I never understood the uproar with violent imagery in music and movies, the claim that video games desensitize kids or why the news censors certain depictions of bloodshed. There are wars going on, gangs are very much a part of urban fabric. At least rap music is expressive about it and considerably less harmful. Besides, no one criticized Ke$ha’s song “Cannibal” for literally comparing her appetite for guys to Jeffrey Dahmer (subtle, that one). Maybe it’s because no one believes Ke$ha capable of such crime but the members of Odd Future?

The next night, I went to The Bedford, a new bar housed in the basement of an abandoned bank in Wicker Park. The owners had turned the vault into a more intimate lounge. It was mostly empty. Mo, Whitney, Blake, and Adia were already there when I arrived, and Tom met us later. Adia asked us what we had planned for the week. I said I wanted to go to Empire Liquors, Debonair Social Club and Evil Olive, but I was quickly shut down with some eye rolls followed by an awkward silence. Apparently, at 25, I was now too old for the hotspots I used to frequent in college. Proving just how juvenile the scene now seems, Evil Olive has a “Porn & Chicken” party every Monday night, where they serve fried chicken while porn plays on the big screens. Nothing about the fleshy affair enticed me, so perhaps my friends were right.

“I also want to go to Boystown while I’m here,” was my next suggestion.

“The neighborhood has changed,” Adia, a Boystown resident, told me in a cautious, you-better-watch-out tone.

“I know,” I replied. “It’s in every local paper.” On Independence Day eve, a man was stabbed on Halsted right between Roscoe Street and Belmont. The incident involved a horde of African-Americans, dashing and shouting, and a bystander catching it on tape and posting it on YouTube. It seems social media is not a cure for Genovese syndrome.

“I grew up there, my mom still lives there, and as an African-American, it just makes me sad to see it all go down in my neighborhood,” Whitney said.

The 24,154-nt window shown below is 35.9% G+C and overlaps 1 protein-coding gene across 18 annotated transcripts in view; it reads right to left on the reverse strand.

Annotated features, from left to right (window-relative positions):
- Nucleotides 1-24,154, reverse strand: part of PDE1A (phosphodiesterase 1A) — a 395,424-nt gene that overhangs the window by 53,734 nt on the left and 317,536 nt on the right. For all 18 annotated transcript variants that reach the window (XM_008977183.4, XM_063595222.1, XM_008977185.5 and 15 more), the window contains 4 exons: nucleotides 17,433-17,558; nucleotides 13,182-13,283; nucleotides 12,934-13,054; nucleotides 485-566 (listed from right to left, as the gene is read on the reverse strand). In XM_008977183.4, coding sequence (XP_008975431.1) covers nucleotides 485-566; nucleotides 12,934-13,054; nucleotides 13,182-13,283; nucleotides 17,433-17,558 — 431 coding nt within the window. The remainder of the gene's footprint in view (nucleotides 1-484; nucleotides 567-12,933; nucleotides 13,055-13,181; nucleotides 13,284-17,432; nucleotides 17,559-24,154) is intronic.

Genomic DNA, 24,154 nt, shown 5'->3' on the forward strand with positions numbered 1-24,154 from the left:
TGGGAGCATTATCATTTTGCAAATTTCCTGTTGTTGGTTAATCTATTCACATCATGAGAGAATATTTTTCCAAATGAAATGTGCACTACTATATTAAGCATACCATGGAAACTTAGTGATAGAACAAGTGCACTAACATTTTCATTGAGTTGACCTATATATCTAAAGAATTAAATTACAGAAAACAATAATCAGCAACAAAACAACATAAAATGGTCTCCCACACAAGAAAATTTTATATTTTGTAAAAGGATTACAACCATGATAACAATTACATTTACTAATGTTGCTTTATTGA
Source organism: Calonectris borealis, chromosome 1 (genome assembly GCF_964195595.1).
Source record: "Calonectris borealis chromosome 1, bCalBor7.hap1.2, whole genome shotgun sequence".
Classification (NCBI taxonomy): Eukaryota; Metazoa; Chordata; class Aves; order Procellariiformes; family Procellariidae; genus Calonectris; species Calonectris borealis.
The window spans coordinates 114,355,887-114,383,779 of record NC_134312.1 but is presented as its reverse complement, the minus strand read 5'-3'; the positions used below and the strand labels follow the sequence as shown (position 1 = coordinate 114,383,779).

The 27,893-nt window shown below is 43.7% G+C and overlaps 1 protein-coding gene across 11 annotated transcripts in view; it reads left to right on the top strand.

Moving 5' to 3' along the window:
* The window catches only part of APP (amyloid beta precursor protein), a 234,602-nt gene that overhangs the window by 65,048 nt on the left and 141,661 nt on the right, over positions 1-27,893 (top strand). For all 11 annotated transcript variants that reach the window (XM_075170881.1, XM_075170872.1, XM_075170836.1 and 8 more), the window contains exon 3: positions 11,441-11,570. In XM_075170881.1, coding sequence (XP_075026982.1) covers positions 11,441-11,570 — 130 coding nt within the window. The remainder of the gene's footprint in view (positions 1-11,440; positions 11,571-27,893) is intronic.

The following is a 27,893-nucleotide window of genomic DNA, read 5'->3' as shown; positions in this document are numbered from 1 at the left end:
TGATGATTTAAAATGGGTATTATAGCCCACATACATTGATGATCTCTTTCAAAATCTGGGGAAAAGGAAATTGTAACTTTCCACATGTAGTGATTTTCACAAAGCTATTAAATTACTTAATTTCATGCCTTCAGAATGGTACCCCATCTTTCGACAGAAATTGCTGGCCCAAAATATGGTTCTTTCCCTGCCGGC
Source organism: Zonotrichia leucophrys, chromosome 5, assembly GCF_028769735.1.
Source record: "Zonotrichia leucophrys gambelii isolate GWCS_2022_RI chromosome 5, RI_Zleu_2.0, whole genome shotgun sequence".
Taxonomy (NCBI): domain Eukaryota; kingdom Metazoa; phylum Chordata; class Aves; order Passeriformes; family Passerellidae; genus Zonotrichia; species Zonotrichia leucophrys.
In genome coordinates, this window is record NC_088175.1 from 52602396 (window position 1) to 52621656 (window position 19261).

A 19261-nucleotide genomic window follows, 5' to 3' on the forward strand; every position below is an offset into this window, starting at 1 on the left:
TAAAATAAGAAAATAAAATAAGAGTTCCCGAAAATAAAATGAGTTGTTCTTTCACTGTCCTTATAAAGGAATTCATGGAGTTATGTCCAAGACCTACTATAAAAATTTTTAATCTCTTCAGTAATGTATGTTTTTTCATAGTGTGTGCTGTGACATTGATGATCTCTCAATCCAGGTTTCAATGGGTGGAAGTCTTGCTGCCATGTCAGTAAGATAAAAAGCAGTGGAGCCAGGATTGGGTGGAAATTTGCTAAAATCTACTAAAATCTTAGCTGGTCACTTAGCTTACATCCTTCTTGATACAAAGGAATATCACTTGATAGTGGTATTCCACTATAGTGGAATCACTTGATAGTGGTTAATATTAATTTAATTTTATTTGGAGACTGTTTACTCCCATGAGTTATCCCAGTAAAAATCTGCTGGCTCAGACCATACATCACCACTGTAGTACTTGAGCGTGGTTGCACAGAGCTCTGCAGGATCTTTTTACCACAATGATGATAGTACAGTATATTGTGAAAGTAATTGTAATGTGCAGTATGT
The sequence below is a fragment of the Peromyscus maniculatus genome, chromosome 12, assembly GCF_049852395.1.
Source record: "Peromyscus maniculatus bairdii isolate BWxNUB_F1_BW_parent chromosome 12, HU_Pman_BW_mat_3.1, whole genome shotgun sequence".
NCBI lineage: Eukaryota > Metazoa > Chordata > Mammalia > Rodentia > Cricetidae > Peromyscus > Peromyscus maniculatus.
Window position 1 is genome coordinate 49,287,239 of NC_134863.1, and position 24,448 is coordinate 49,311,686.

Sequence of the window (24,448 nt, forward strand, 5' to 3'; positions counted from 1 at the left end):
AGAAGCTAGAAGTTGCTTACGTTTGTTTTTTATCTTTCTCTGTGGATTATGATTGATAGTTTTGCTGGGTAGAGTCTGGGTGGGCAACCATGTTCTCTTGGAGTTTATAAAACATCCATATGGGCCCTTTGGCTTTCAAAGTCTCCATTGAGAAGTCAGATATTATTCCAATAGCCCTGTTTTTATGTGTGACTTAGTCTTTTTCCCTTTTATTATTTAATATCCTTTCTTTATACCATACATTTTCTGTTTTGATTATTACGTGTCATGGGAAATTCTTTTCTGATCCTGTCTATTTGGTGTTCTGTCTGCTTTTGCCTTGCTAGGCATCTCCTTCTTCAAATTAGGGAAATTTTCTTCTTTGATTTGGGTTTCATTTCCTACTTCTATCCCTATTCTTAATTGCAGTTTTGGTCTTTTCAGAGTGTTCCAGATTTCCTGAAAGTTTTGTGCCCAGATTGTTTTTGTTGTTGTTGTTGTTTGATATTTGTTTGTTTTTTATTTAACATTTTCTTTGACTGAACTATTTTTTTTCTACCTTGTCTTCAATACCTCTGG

The video rekindled tensions, racial or otherwise, and launched another round of finger pointing in the gay community. On one side, the mostly white local residents and business owners who cited crime as the main concern and went insofar as to creating a Facebook page, Take Back Boystown. On the other side, the urban youth advocates who defend the Center on Halsted’s community services for queer kids of color.

“The story has been completely sensationalized,” Tom said. “Crime rates have actually decreased in Lakeview.”

“Oh, of course, it’s sensationalized!” Whitney got a little heated in talking about it. But she’s an actress so she gets heated about almost anything. “But it’s not these kids who are causing the trouble.”

I asked Whitney, seeing as she straddles this binary (an African-American raised in Boystown), whom she thought was really responsible for all the violence.

“It’s the drug dealers, the pimps, the gangs that follow them from the South side,” she said. “They’re like predators!”

I realized that in all that I had read and heard, no one was pointing the finger at these predators, as Whitney called them. But I wasn’t scared. I knew, now more than ever, I had to revisit Boystown for myself.

[Read the second installment of this travelogue next week. In the meantime, if you want to read an explicit, unedited version of this installment, click here.]